Discontent at Unilever | FinancialTimes

This is an audio transcription of the FT press briefing podcast episode: Discontent at Unilever

Marc Filipino
Hello from the Financial Times. Today is Monday, January 24, and it’s your FT News Briefing.

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Google faces another challenge in Europe and Sony is trying to make its way into the electric vehicle market. Additionally, one of Unilever’s most prominent investors has derided the consumer goods company for trying to appear socially responsible.

Harriet Agnew
He said any company that feels it has to define the purpose of Hellmann mayonnaise has lost track.

Marc Filipino
It’s Harriet Agnew from the FT. She has the final chapter of this corporate drama. I’m Marc Filippino, and here’s the news you need to start your day.

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Today, Germany’s biggest publishers and advertisers are filing a complaint with the EU over Google’s plan to remove third-party cookies from its Chrome browser. The move would prevent publishers and others from analyzing user preferences as they browse. It would be a blow to the way the industry makes money. Industry associations representing big players like Axel Springer say Google’s move would breach EU law. Google said other platforms and browsers have already stopped supporting third-party cookies. Google says it’s the only one doing this openly and in consultation with stakeholders. This latest challenge to Google comes as new Big Tech rules are set to roll out across the EU, and officials are already concerned that Google is abusing its dominant position.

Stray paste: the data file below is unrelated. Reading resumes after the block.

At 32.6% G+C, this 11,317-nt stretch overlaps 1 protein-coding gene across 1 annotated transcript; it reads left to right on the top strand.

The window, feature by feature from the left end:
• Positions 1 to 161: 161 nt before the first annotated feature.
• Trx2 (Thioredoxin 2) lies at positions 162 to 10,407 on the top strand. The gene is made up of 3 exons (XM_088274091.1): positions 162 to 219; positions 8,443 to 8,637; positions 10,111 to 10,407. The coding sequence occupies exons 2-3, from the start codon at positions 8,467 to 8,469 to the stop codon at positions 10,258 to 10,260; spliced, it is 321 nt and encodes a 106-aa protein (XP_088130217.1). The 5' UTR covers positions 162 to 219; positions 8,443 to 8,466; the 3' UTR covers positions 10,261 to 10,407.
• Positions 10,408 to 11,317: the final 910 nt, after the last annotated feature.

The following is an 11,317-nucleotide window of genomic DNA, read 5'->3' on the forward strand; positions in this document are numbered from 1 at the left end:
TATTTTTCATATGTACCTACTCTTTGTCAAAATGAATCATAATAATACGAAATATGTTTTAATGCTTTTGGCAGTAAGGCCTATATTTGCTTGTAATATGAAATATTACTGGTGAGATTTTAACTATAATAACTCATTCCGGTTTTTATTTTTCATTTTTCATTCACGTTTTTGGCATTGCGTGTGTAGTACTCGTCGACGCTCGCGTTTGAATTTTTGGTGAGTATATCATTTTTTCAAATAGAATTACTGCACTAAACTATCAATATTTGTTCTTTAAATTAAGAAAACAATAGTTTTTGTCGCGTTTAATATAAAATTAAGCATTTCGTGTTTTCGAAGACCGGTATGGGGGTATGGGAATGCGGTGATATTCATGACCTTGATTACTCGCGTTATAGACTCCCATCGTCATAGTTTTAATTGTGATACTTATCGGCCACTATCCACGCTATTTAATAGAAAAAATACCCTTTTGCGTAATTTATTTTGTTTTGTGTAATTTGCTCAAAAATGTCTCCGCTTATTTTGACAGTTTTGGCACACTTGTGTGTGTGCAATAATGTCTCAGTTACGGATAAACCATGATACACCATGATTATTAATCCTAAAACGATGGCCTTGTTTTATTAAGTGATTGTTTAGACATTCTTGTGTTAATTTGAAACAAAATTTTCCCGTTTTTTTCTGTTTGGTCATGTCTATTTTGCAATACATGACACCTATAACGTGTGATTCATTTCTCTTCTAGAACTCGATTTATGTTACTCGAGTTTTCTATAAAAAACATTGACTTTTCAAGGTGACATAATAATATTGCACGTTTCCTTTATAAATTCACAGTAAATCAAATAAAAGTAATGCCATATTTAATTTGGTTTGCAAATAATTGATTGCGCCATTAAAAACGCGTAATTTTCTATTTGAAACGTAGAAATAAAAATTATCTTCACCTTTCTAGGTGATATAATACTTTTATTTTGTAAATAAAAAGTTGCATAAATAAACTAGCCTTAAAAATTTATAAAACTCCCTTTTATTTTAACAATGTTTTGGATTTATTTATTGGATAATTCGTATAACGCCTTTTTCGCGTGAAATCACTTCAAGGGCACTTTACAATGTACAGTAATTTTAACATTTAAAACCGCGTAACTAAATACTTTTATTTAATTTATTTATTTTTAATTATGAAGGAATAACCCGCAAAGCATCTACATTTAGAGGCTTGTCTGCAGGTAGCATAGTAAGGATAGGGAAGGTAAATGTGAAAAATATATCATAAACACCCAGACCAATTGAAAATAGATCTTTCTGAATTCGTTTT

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The drama at Unilever continues to unfold. This weekend, the FT learned that hedge fund Trian Partners had taken a stake in the consumer goods company. Unilever owns hundreds of global brands, including Dove soap and Ben & Jerry’s ice cream. Trian is run by fearsome activist investor Nelson Peltz. He is known for buying a huge stake in Unilever rival Procter & Gamble and pushing for changes at that company. Its stake in Unilever comes at a critical time, the company is in crisis. Investors are divided on the direction of the company. They are furious after discovering a failed takeover attempt. And one influential investor publicly mocked the company’s ESG branding; his name is Terry Smith.

Harriet Agnew
He’s one of Unilever’s 13th largest shareholders, and he’s a very outspoken fund manager, he’s basically used his annual letter to investors to focus on the business.

Marc Filipino
That’s our asset management correspondent, Harriet Agnew. She followed the drama.

Harriet Agnew
His main argument was that Unilever had lost the plot, he said, by focusing on sustainability. He criticized management because he said they enjoyed the polishing of his enduring credentials at the expense of company management.

Marc Filipino
OK, so Terry Smith was clearly critical of Unilever’s efforts to portray themselves as a socially responsible company. Harriet, according to Terry Smith, what should Unilever’s plot be?

Harriet Agnew
So someone like Terry Smith thinks Unilever should focus on improving the profitability of the existing business rather than massive deals. And I think that’s something that other investors agree with. There are also those who think Unilever may be too tied to being a huge corporate giant. They think he should sell off his food business, maybe, and other businesses that are sort of growing x and maybe just temper his ambitions and shake up the wallet a bit.

Marc Filipino
OK, so is Unilever at fault here or does Terry Smith just have his own personal interests in mind?

Harriet Agnew
Look, Unilever has underperformed its peers, so I think there are big questions surrounding its financial performance. I think all of this will add to the pressure on general manager Alan Jope. And really for the company, I think this marks the biggest crisis since it fought off a hostile approach from Kraft Heinz five years ago.

Marc Filipino
So Harriet, how did Unilever CEO Alan Jope react to all of this? And by all of this, I’m not just talking about Terry Smith’s comments. I’m also talking about Unilever’s failed bid to buy GlaxoSmithKline’s consumer healthcare unit.

Harriet Agnew